“Mom! iPad Angry Birds?” – my two year old this morning
I remember the first time I played Angry Birds. I was on the floor next to my two year old’s crib, hoping he’d fall asleep fast. I had so much to do, but he won’t fall asleep without me laying there. I borrowed my husband’s iPhone to check Facebook. Up to this point, I had avoided playing Angry Birds. I’m not a fan of video games, mostly because I’m not very good at them. But it was a quite night on Facebook, and I was desperately trying to stay awake in the dark. So I played.
I stunk at it.
So I played again. And again. And again until I beat that first level.
An hour passed. My son was long asleep. I was still playing.
The rush I felt that night was one that I had not felt in a while. It wasn’t addiction or compulsion. I could walk away.
It was more a sense of…accomplishment. For the first time in a long time, I was feeling like I finished something.
A lifetime ago when I used to work outside the home, I had that feeling all of the time. I would start a project and see it to completion. The accolades and rewards would come in with a “job well done” from my boss. Then I’d be assigned a new project, have more responsibilities, and see that through as well. The reviews would come in, and I’d feel great.
At home, my sense of immediate accomplishment is non-existent. Yes, I know I’m raising three incredible boys. All this hard work will pay off many many years from now, when they become great citizens of the world. But right now, there’s no instant feedback loop for me. I do a load of laundry, there’s four more right behind it. I clean one room, there’s five more that need attention. I pick up 50 Hot Wheels cars, and in 10 minutes I’m stepping on them again. I cook one meal, and there’s four people complaining about it.
But with Angry Birds? I knock down those towers and crush those pigs. I get a “yippee!” from the remaining birds, three bright yellow stars, and sometimes if I’m lucky, a new high score. And a new level unlocks with a new challenge, and I do it all over again.
It’s not just me that’s getting this sense of accomplishment from Angry Birds. One of Howie’s goals on his IEP from the beginning has been about game play. Taking turns is incredibly difficult for him. He cannot stand to lose. I can’t tell you how many times his log sheet comes home with “Howie had a hard time when he lost at Candyland (or insert any board game here).” He has a meltdown when he loses a running race, a car race, or just a race up the stairs.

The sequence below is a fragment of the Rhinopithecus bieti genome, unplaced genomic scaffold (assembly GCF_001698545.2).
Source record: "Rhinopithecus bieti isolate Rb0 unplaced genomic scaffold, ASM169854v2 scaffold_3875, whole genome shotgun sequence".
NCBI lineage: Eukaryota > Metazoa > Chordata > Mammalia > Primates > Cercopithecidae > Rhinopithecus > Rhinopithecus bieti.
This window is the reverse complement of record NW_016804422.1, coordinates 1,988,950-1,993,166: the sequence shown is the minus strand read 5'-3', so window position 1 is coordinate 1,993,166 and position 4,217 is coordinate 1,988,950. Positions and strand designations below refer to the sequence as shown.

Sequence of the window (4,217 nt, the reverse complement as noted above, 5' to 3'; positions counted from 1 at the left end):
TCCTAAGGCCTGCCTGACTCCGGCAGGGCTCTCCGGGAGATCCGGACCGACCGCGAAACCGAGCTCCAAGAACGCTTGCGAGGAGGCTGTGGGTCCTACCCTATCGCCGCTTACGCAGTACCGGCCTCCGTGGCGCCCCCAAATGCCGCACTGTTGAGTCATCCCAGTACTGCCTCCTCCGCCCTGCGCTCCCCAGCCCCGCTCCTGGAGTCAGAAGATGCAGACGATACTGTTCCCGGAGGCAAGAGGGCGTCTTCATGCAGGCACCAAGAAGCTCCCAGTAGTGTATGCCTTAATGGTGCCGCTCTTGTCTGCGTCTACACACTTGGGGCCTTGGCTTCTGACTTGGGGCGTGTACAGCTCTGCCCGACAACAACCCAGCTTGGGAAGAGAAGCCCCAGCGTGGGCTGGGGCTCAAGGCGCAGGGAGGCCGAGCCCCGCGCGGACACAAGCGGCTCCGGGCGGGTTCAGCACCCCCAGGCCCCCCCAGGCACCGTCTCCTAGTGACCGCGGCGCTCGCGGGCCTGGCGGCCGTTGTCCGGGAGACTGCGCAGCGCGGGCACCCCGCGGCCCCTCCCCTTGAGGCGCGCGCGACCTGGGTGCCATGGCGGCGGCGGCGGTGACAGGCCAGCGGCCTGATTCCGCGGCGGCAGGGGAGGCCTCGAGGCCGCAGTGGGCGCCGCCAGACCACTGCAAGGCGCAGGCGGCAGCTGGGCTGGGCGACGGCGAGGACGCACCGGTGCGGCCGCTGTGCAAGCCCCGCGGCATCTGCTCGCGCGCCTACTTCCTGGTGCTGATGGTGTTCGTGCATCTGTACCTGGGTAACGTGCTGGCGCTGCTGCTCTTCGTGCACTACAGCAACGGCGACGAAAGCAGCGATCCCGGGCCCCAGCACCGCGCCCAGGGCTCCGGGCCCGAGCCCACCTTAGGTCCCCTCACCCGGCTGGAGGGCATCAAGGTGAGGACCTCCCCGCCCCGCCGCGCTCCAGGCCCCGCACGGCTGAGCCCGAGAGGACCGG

But with Angry Birds? No meltdown. He just plays and plays and plays until he gets it right. And then sometimes he’ll play the same level again just to get the score higher. Or to knock down a watermelon. Or capture a golden egg.
It’s been a wonder to watch him play. It’s teaching him game play skills that he wasn’t getting from a regular board game. He shares the iPad and takes turns playing levels with his younger brother. And we’re seeing it translate at home into better sportsmanship with his both of his brothers.
Not great, but better.
I know there’s a lot of naysayers about this new technology. Some say it brings us one more level removed from each other. Others worry that our kids have unfettered access to inappropriate content on the internet. To them I say that I’m still my kids’ parent. I set limits and watch what they do.
But keep the technology from them completely? Not a chance.
Not when my five year old is learning physics and game play from Angry Birds.
Not when my nine year old uses the Pages app to write a one page paper on the American Revolution based on what he learned in school that day. Unprompted.
Not when my friend’s son with autism was able to use his iPod Touch to tell his preschool teacher his favorite thing about her FOR THE FIRST TIME. In front of the whole class and a room full of parents.
So if you need me, I’ll be on the couch with my boys and our iPad. You might find us drawing a picture, listening to a story, or taking turns with a game. Together.
And that is quite an accomplishment.
“If I stayed here with you, girl
Things just couldn’t be the same
‘Cause I’m as free as a bird now
And this bird, you’ll can not change
Oh, oh, oh, oh, oh
And the bird you cannot change
And this bird you cannot change
Lord knows, I can?t change” – Free Bird by Lynyrd Skynyrd
This post was written as part of the Best of the Best edition 7 of the S-O-S Research Blog